Gr 9 Up-An aspiring journalist navigates friendship, first love, and racial politics in this absorbing novel. Louise Wolfe regrets dumping her first real boyfriend via email instead of face-to-face, but his offensive remarks about Native Americans crossed a line for this proud Muscogee (Creek) teen. As senior year begins, she's focused on helping her little brother, Hughie, adjust to high school life, and on earning her desired beat on the school newspaper. Competing against and falling for Joey, a new kid with a passion for photojournalism, is an added bonus. But when Hughie finds himself at the center of a divisive community conflict centered on the casting of the school production of the Wizard of Oz, Louise struggles to balance her responsibilities as a journalist with a desire to protect her family. Louise is an immediately relatable and authentic teenage voice. Bighearted, ambitious, intelligent, she also has plenty of blind spots, particularly where her relationships are concerned. While most of the secondary characters are only lightly sketched, Louise's quirky, loving family dynamic comes through strong. Realistic profanity and age-appropriate sexual situations are depicted. VERDICT Blending teen romance with complex questions of identity, equality, and censorship, this is an excellent choice for most collections.-Chelsea Couillard-Smith, Hennepin County Library, MN © Copyright 2018. Library Journals LLC, a wholly owned subsidiary of Media Source, Inc. No redistribution permitted.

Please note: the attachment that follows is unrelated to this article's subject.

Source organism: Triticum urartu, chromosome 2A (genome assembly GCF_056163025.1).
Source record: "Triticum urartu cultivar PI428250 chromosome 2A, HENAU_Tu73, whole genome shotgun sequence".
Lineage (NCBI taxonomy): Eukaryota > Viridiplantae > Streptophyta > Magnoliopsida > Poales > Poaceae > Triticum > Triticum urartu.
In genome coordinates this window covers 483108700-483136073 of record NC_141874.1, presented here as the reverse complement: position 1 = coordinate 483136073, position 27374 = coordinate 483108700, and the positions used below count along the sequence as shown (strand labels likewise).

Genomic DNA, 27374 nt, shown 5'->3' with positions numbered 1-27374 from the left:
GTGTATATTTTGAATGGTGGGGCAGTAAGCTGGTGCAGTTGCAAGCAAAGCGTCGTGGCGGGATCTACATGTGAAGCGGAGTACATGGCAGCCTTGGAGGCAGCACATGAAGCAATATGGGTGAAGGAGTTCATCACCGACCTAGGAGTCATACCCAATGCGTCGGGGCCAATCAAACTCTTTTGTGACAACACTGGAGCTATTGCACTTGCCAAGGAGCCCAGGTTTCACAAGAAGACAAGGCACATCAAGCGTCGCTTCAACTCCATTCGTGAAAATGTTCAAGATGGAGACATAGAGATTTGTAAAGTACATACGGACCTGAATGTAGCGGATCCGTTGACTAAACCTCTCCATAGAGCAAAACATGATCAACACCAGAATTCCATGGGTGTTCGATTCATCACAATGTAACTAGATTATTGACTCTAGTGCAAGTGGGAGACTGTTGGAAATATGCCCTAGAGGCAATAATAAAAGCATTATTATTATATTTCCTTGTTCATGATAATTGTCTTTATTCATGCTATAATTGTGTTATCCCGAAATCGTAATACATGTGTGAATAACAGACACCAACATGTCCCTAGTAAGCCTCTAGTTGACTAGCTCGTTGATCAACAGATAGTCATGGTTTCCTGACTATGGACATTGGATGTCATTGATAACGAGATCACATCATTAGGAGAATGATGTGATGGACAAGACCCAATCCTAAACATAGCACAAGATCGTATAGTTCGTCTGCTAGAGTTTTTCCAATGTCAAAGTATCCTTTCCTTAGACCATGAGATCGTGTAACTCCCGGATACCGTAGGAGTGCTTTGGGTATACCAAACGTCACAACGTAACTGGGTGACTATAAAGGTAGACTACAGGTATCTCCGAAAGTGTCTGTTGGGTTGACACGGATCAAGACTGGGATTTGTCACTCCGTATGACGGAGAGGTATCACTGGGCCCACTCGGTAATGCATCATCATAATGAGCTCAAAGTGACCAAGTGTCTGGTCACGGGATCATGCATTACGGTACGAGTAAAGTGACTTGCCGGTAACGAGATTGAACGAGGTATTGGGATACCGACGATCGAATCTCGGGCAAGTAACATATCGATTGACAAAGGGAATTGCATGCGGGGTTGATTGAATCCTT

Booklist Review